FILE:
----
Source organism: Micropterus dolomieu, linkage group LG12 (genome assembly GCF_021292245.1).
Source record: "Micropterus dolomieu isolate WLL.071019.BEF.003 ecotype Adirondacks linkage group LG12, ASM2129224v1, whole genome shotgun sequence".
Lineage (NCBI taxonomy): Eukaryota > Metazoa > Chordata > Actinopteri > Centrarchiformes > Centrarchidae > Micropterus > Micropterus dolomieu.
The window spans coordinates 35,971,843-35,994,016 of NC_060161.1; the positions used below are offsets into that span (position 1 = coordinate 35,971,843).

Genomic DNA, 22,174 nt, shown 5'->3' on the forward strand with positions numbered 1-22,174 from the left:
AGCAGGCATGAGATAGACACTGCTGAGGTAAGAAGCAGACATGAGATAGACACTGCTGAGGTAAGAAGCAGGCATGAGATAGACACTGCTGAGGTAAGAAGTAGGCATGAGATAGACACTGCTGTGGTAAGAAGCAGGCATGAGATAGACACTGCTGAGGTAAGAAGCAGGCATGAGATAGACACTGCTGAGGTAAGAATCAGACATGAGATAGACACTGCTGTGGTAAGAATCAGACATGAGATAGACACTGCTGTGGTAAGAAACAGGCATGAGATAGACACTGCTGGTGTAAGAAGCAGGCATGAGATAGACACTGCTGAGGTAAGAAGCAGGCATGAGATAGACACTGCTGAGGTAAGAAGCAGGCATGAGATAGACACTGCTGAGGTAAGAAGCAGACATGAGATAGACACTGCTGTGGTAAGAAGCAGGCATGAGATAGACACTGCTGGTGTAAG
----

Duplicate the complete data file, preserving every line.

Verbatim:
Source organism: Micropterus dolomieu, linkage group LG12 (genome assembly GCF_021292245.1).
Source record: "Micropterus dolomieu isolate WLL.071019.BEF.003 ecotype Adirondacks linkage group LG12, ASM2129224v1, whole genome shotgun sequence".
Lineage (NCBI taxonomy): Eukaryota > Metazoa > Chordata > Actinopteri > Centrarchiformes > Centrarchidae > Micropterus > Micropterus dolomieu.
The window spans coordinates 35,971,843-35,994,016 of NC_060161.1; the positions used below are offsets into that span (position 1 = coordinate 35,971,843).

Genomic DNA, 22,174 nt, shown 5'->3' on the forward strand with positions numbered 1-22,174 from the left:
AGCAGGCATGAGATAGACACTGCTGAGGTAAGAAGCAGACATGAGATAGACACTGCTGAGGTAAGAAGCAGGCATGAGATAGACACTGCTGAGGTAAGAAGTAGGCATGAGATAGACACTGCTGTGGTAAGAAGCAGGCATGAGATAGACACTGCTGAGGTAAGAAGCAGGCATGAGATAGACACTGCTGAGGTAAGAATCAGACATGAGATAGACACTGCTGTGGTAAGAATCAGACATGAGATAGACACTGCTGTGGTAAGAAACAGGCATGAGATAGACACTGCTGGTGTAAGAAGCAGGCATGAGATAGACACTGCTGAGGTAAGAAGCAGGCATGAGATAGACACTGCTGAGGTAAGAAGCAGGCATGAGATAGACACTGCTGAGGTAAGAAGCAGACATGAGATAGACACTGCTGTGGTAAGAAGCAGGCATGAGATAGACACTGCTGGTGTAAG